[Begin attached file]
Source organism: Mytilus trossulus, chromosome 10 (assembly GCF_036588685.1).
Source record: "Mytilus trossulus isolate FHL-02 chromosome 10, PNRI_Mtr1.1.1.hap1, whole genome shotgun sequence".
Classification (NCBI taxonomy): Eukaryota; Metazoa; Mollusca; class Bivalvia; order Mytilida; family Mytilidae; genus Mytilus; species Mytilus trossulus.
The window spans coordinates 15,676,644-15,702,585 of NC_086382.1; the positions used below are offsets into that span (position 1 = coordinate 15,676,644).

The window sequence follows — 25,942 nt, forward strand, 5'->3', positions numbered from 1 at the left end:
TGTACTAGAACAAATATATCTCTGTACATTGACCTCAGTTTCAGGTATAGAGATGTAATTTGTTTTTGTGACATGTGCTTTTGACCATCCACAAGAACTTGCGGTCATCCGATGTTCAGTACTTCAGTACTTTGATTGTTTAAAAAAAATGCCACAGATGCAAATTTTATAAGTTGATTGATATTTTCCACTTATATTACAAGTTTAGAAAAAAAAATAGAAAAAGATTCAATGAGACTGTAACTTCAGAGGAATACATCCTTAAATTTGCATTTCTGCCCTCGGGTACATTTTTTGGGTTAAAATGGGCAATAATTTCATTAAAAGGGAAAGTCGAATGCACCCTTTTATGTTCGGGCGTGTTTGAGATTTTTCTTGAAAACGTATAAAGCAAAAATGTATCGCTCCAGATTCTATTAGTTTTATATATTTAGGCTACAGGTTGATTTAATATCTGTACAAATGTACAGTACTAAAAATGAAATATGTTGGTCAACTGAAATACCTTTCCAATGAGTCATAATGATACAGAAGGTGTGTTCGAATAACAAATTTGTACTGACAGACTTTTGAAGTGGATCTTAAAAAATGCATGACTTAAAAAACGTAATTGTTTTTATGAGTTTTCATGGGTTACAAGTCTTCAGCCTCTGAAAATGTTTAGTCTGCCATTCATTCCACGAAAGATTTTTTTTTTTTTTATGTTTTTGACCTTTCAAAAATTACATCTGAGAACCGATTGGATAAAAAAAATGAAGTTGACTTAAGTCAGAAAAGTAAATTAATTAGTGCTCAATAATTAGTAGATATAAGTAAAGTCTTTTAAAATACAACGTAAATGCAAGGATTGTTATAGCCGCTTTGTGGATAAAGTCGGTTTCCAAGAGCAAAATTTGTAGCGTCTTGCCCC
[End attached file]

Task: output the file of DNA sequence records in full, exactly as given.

Source organism: Mytilus trossulus, chromosome 10 (assembly GCF_036588685.1).
Source record: "Mytilus trossulus isolate FHL-02 chromosome 10, PNRI_Mtr1.1.1.hap1, whole genome shotgun sequence".
Classification (NCBI taxonomy): Eukaryota; Metazoa; Mollusca; class Bivalvia; order Mytilida; family Mytilidae; genus Mytilus; species Mytilus trossulus.
The window spans coordinates 15,676,644-15,702,585 of NC_086382.1; the positions used below are offsets into that span (position 1 = coordinate 15,676,644).

The window sequence follows — 25,942 nt, forward strand, 5'->3', positions numbered from 1 at the left end:
TGTACTAGAACAAATATATCTCTGTACATTGACCTCAGTTTCAGGTATAGAGATGTAATTTGTTTTTGTGACATGTGCTTTTGACCATCCACAAGAACTTGCGGTCATCCGATGTTCAGTACTTCAGTACTTTGATTGTTTAAAAAAAATGCCACAGATGCAAATTTTATAAGTTGATTGATATTTTCCACTTATATTACAAGTTTAGAAAAAAAAATAGAAAAAGATTCAATGAGACTGTAACTTCAGAGGAATACATCCTTAAATTTGCATTTCTGCCCTCGGGTACATTTTTTGGGTTAAAATGGGCAATAATTTCATTAAAAGGGAAAGTCGAATGCACCCTTTTATGTTCGGGCGTGTTTGAGATTTTTCTTGAAAACGTATAAAGCAAAAATGTATCGCTCCAGATTCTATTAGTTTTATATATTTAGGCTACAGGTTGATTTAATATCTGTACAAATGTACAGTACTAAAAATGAAATATGTTGGTCAACTGAAATACCTTTCCAATGAGTCATAATGATACAGAAGGTGTGTTCGAATAACAAATTTGTACTGACAGACTTTTGAAGTGGATCTTAAAAAATGCATGACTTAAAAAACGTAATTGTTTTTATGAGTTTTCATGGGTTACAAGTCTTCAGCCTCTGAAAATGTTTAGTCTGCCATTCATTCCACGAAAGATTTTTTTTTTTTTTATGTTTTTGACCTTTCAAAAATTACATCTGAGAACCGATTGGATAAAAAAAATGAAGTTGACTTAAGTCAGAAAAGTAAATTAATTAGTGCTCAATAATTAGTAGATATAAGTAAAGTCTTTTAAAATACAACGTAAATGCAAGGATTGTTATAGCCGCTTTGTGGATAAAGTCGGTTTCCAAGAGCAAAATTTGTAGCGTCTTGCCCC